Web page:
Environmental Protection Agency

The U.S. Environmental Protection Agency (“EPA”), which administers the federal renewable fuels program known as the Renewable Fuel Standards (“RFS”), has long considered the potential impact of electric vehicles on the RFS. Specifically: how can the RFS (under which transactable credits known as Renewable Identification Numbers (“RINs”) are generated by the creation and use of renewable fuels) be adapted to address renewable fuel converted not into traditional compressed or liquified fuel, but instead into electricity used to power electric vehicles?

When President Jimmy Carter installed rooftop solar panels on the White House, public support for adoption of renewable energy was at a then all-time high and many imagined the possibility of rooftop solar on their own homes and in their own communities. Yet, barriers such as the high up-front installation cost of panels, and of

The American Society for Testing and Materials (“ASTM”) is expected to release a revised international standard for Phase I Environmental Site Assessments (“ESAs”) in December of 2021 that will clarify a number of key components of the standard and elevate the importance of per/poly-fluoroalkyl substances (“PFAS”).

Phase I ESAs are conducted by many parties when they become involved in the sale, acquisition, development, or financing of a piece of land, including developers, owners, and parties who provide loans for or serve as tax equity investors on renewable energy projects.  The Phase I ESAs allow those parties to get a glimpse into the environmental condition of the land and identify any potential contamination on-site.  Some of those parties – by acquiring an ownership or leasehold interest in the land, or by becoming an operator of the site – take on potential environmental liability if there have been releases on-site, including liability under the strict liability scheme of the Comprehensive Environmental Response, Compensation, and Liability Act (“CERCLA”).  A defense to CERCLA liability is available if the party conducted certain diligence that complies with the United States Environmental Protection Agency’s All Appropriate Inquiries (“AAI”) standard, and if the party exercises appropriate care with respect to issues identified.  Environmental consultants prepare those Phase I ESAs and use the current ASTM standard as a guideline to prepare a thorough report and comply with AAI.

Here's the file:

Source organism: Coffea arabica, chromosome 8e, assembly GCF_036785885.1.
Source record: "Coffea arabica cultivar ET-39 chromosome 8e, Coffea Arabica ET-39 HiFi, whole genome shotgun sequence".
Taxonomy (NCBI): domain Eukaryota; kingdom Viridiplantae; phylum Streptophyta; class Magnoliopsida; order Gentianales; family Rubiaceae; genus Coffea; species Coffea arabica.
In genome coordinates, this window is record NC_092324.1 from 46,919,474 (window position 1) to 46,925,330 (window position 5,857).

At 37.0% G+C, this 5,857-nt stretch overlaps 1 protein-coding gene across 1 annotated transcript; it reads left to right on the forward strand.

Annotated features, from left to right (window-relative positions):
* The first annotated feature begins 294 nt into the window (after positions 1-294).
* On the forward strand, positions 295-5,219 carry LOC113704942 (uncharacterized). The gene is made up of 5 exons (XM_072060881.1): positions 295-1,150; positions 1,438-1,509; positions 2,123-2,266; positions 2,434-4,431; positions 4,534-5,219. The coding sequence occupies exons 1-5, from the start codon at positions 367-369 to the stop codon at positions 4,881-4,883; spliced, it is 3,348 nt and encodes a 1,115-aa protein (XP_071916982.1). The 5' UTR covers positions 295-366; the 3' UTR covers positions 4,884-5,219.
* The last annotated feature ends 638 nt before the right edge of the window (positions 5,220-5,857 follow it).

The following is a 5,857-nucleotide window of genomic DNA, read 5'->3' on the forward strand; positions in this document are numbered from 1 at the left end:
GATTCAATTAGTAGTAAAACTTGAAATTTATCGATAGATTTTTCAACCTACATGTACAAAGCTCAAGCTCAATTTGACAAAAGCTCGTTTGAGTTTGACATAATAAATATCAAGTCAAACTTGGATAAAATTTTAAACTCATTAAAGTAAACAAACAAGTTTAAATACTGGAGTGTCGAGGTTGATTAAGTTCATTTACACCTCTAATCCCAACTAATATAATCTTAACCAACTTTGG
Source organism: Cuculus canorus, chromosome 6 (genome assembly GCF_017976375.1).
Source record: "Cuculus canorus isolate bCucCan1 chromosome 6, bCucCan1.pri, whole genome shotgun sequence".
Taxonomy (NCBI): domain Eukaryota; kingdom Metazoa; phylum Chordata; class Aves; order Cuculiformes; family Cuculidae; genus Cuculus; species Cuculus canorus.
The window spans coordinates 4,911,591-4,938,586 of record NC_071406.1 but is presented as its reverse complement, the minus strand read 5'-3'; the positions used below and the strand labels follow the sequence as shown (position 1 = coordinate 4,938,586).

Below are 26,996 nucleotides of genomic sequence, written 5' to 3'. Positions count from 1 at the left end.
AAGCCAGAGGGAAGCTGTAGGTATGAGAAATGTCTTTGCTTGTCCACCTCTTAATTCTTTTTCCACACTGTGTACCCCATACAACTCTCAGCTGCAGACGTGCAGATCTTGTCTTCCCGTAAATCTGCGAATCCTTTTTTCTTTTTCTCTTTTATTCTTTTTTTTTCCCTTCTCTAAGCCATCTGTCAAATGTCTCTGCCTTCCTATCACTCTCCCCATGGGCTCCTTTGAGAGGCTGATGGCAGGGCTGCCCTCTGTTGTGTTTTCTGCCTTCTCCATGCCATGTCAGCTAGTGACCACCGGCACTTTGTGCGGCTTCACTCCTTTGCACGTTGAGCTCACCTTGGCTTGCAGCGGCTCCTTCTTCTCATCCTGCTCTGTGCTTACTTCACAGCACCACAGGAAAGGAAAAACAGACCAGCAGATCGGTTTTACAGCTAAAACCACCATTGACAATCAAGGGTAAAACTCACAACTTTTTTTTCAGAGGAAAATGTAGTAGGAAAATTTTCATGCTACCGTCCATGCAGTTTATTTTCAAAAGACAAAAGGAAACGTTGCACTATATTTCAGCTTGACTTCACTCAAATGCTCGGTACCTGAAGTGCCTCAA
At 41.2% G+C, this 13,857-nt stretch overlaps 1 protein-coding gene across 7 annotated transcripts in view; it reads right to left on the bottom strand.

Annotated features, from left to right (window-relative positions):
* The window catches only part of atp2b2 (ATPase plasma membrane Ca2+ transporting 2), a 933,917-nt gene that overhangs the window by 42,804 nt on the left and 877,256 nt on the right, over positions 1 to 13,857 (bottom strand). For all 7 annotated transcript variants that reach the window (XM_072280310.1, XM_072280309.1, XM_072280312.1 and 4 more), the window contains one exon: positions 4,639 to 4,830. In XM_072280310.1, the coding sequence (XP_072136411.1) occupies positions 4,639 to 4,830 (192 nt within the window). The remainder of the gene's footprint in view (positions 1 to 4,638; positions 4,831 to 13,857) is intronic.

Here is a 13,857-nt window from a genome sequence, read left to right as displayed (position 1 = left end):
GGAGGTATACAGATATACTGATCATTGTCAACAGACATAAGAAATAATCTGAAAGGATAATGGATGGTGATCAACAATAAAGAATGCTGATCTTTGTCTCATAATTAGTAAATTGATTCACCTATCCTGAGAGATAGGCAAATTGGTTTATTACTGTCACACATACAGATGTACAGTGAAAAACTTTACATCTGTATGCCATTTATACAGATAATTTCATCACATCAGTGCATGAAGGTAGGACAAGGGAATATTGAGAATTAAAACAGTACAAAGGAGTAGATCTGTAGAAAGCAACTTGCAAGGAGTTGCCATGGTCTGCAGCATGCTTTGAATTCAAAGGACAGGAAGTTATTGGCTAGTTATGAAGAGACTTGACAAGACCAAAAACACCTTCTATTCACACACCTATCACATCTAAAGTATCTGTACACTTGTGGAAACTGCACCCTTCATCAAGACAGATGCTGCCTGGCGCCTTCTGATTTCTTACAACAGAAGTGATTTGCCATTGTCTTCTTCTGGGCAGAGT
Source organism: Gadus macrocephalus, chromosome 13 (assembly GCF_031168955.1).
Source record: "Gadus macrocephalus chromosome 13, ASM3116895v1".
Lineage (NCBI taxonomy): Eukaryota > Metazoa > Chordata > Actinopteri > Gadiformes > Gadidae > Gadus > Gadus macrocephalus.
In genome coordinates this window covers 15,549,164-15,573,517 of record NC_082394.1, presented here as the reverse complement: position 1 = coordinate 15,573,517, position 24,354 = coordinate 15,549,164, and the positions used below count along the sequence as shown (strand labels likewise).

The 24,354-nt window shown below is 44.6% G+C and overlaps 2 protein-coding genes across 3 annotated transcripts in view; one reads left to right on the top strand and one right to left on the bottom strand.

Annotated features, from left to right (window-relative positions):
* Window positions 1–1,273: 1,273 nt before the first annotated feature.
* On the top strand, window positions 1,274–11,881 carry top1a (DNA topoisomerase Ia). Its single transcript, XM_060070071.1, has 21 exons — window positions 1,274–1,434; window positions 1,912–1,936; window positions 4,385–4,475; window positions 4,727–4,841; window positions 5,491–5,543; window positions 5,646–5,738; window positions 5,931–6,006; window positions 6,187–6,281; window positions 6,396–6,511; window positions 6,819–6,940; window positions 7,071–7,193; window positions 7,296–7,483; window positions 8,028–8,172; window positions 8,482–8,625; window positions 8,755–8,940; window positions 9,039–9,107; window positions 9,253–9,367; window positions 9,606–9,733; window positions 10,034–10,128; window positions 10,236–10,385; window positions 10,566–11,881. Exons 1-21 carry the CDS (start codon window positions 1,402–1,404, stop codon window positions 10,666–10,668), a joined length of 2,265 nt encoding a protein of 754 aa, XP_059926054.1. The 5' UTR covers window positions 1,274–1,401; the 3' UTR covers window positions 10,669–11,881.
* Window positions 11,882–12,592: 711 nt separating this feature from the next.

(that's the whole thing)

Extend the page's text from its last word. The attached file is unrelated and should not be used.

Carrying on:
On January 25, 2018, the U.S. Environmental Protection Agency (“EPA”) withdrew its 1995 “once in always in” guidance. Under that guidance, facilities classified as “major sources” of hazardous air pollutants (“HAP”) as of the “first compliance date” of a maximum achievable control technology (“MACT”) standard under Section 112 of the Clean Air Act are required to comply permanently with the MACT standard. Now, EPA’s current policy is that a major source that limits its potential to emit (“PTE”) to below major source thresholds can become an area source and will no longer be subject to the major source MACT.

The Clean Air Act defines “major source” as “any stationary source or group of stationary sources located within a contiguous area and under common control that emits or has the potential to emit considering controls, in the aggregate, 10 tons per year or more of any hazardous air pollutant or 25 tons per year or more of any combination of hazardous air pollutants.” This definition expressly allows PTE to be calculated “considering controls,” and does not address the timing for when a source will be classified as a major source. As a result, EPA found that its “once in always in” policy “created an artificial time limit” contrary to the plain language of the Clean Air Act and must be withdrawn.